The Song of Roland is acknowledged today as the first masterpiece of French vernacular literature and one of the world’s greatest epic poems. Written down around the year 1090, The Song of Roland finely crafted verses tell of the betrayal and defeat of Charlemagne’s beloved nephew at the Pass of Roncevaux in the Pyrenees and of the revenge subsequently sought on his behalf. Although the identity of the surviving work’s author cannot be known with certainty, his poetic genius cannot be doubted. His mastery of chanson de geste compositional techniques transformed an historically minor military setback - the ambush and slaughter of the great emperor’s rearguard by a band of Basque highlanders in August 778 - into the most immediately popular and subsequently cherished artistic expression of medieval chivalry, kingship, national pride, feudal and Christian service in the Western world. The earliest extant example of a medieval chanson de geste (song of deeds), The Song of Roland’s 4,000 lines represent the most famous literary celebration of Carolingian mythology from the Middle Ages.
Michael Newth’s new verse translation of the “Chanson de Roland” - the first in English in over 50 years to preserve the full poetic diction of the medieval composition - recaptures the form, feel and flow of the original work in performance by restoring the genre’s “verbal music” to the The Song of Roland. This translation of the Chanson de Roland meets the need for a new version of the great poem for English readers of the 21st century, and it also highlights its potential as a viable piece of performance art. The audio book includes brief selections of medieval music interspersed between various sections.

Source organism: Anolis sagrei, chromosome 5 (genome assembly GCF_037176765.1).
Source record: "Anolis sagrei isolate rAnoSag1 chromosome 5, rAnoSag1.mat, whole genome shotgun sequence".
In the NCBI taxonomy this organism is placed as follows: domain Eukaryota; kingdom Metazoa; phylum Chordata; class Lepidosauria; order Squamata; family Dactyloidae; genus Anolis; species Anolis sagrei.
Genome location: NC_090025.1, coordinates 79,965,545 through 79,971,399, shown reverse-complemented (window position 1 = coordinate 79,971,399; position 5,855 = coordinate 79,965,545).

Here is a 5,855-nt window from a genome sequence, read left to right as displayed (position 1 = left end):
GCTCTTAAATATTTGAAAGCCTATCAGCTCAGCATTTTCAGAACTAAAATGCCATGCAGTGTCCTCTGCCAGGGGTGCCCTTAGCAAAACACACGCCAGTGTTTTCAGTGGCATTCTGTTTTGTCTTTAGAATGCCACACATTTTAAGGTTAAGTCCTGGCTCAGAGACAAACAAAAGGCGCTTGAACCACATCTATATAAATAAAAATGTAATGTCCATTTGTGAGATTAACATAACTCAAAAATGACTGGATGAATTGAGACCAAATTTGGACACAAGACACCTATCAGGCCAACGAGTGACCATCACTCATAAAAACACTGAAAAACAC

©2011 Michael A. H. Newth (P)2011 Michael A. H. Newth
This is an excellent production of a difficult poem. "The Song of Roland" combines intricate poetry with enough blood-and-guts to satisfy any fan of Homer. (More than once, a well-placed blow makes an enemy's eyes literally pop out of his head.)
The translation by Michael Newth does a good job conveying the virtuosity of the rhyme scheme, even with the poor choices for rhyme available in English. He does this by focusing on vowel sounds rather than consonants. In this scheme, "hope" would rhyme with "rope," but it would also - because of the equivalent accent and vowel sound - be considered an acceptable rhyme for "bone" and "boat." These vowel equivalencies can stretch out for 10-20 lines or more. Describing it thus, it may not sound that effective, but when you hear it, it does give the poem a steady rhythm, a sense of repetition and formal structure.
The readers, primarily Greg Marston, who does the narrative passages, do an excellent job. My one complaint about the reading, and the reason for its not quite making it to five stars, is that "choral" moments are less effective. At several points in the poem, "all the knights" or "all the Moors" speak in unison, and it doesn't quite come off; the voices are not always completely in sync.
The various sections of the poem are given clear separation with a delightful variety of music.
Best not to look too deeply into the politics of the poem. "The Song of Roland" is about as intolerantly Eurocentric as they come. If our current world situation weren't so fraught, it might be possible to consider the Moors in the poem as abstract, cartoon villains, and let it go at that. As it is, I found myself wincing at times. You definitely don't want to use "Roland" as a sourcebook for Christian/Muslim relations. But if you can temporarily set aside real-world considerations and look at the poem as if it were a medieval tapestry, it can provide a unique kind of aesthetic pleasure. This is by far the best version of the poem available on Audible.
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